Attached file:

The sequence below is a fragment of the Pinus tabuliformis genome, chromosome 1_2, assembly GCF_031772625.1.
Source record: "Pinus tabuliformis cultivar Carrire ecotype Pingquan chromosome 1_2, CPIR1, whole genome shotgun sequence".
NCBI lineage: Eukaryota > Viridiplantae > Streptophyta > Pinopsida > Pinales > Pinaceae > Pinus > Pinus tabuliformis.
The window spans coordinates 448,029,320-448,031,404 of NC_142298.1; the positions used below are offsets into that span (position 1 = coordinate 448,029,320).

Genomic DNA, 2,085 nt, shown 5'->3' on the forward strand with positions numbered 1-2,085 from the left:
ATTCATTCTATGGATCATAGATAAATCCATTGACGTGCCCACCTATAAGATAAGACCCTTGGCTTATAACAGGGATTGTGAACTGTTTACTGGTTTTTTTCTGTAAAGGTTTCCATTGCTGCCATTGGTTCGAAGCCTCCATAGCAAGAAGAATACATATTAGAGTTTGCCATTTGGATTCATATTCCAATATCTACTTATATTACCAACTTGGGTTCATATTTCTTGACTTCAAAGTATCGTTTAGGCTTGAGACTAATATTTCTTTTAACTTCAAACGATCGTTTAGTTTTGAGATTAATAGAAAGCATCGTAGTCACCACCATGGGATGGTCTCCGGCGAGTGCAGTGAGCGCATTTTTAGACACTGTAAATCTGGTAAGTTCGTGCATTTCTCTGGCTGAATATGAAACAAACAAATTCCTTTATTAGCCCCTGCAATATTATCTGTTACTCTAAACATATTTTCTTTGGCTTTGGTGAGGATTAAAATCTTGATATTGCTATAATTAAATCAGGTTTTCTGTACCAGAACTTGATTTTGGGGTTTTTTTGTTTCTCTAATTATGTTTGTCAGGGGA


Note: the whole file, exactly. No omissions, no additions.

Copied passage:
The sequence below is a fragment of the Pinus tabuliformis genome, chromosome 1_2, assembly GCF_031772625.1.
Source record: "Pinus tabuliformis cultivar Carrire ecotype Pingquan chromosome 1_2, CPIR1, whole genome shotgun sequence".
NCBI lineage: Eukaryota > Viridiplantae > Streptophyta > Pinopsida > Pinales > Pinaceae > Pinus > Pinus tabuliformis.
The window spans coordinates 448,029,320-448,031,404 of NC_142298.1; the positions used below are offsets into that span (position 1 = coordinate 448,029,320).

Genomic DNA, 2,085 nt, shown 5'->3' on the forward strand with positions numbered 1-2,085 from the left:
ATTCATTCTATGGATCATAGATAAATCCATTGACGTGCCCACCTATAAGATAAGACCCTTGGCTTATAACAGGGATTGTGAACTGTTTACTGGTTTTTTTCTGTAAAGGTTTCCATTGCTGCCATTGGTTCGAAGCCTCCATAGCAAGAAGAATACATATTAGAGTTTGCCATTTGGATTCATATTCCAATATCTACTTATATTACCAACTTGGGTTCATATTTCTTGACTTCAAAGTATCGTTTAGGCTTGAGACTAATATTTCTTTTAACTTCAAACGATCGTTTAGTTTTGAGATTAATAGAAAGCATCGTAGTCACCACCATGGGATGGTCTCCGGCGAGTGCAGTGAGCGCATTTTTAGACACTGTAAATCTGGTAAGTTCGTGCATTTCTCTGGCTGAATATGAAACAAACAAATTCCTTTATTAGCCCCTGCAATATTATCTGTTACTCTAAACATATTTTCTTTGGCTTTGGTGAGGATTAAAATCTTGATATTGCTATAATTAAATCAGGTTTTCTGTACCAGAACTTGATTTTGGGGTTTTTTTGTTTCTCTAATTATGTTTGTCAGGGGA